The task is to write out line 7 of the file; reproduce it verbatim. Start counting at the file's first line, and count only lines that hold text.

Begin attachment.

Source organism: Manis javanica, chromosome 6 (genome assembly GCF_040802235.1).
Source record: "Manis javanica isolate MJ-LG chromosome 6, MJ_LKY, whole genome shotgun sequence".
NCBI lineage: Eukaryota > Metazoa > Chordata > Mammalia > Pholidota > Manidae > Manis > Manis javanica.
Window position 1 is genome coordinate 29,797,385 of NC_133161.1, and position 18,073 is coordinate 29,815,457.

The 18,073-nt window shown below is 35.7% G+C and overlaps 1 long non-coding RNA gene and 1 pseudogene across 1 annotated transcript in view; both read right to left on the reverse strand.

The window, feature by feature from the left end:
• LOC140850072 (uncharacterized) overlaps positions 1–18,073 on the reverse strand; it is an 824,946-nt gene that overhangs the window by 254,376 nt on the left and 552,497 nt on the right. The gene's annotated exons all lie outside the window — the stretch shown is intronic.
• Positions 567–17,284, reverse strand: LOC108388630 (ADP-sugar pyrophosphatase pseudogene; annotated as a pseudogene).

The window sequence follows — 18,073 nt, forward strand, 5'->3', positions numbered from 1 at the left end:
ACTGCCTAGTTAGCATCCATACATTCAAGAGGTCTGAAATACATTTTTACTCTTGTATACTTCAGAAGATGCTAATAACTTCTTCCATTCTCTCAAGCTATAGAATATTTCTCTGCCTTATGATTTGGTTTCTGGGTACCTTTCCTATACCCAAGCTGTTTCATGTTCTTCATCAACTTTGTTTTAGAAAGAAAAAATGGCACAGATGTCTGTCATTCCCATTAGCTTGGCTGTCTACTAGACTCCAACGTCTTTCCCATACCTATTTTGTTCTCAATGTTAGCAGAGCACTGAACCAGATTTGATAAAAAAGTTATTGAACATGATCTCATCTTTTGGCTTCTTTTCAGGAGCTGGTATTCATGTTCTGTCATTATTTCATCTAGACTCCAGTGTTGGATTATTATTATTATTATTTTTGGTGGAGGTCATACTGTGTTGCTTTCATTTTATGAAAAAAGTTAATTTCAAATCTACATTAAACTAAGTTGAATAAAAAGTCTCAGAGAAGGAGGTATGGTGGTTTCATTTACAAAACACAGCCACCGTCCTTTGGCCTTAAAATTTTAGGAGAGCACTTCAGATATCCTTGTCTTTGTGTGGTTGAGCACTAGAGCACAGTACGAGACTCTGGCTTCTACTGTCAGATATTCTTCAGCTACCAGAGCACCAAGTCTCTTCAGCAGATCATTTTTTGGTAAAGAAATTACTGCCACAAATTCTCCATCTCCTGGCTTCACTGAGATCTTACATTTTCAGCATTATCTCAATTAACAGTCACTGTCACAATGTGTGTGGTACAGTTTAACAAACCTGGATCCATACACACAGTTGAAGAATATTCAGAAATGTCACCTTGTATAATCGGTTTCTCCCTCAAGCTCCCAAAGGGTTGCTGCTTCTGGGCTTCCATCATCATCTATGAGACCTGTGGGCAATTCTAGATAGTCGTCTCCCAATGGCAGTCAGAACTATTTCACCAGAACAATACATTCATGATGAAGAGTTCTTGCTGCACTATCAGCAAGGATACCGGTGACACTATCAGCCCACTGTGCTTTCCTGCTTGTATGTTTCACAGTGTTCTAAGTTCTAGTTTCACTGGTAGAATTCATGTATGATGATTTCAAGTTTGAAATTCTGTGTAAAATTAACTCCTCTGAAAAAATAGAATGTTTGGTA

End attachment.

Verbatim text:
• LOC140850072 (uncharacterized) overlaps positions 1–18,073 on the reverse strand; it is an 824,946-nt gene that overhangs the window by 254,376 nt on the left and 552,497 nt on the right. The gene's annotated exons all lie outside the window — the stretch shown is intronic.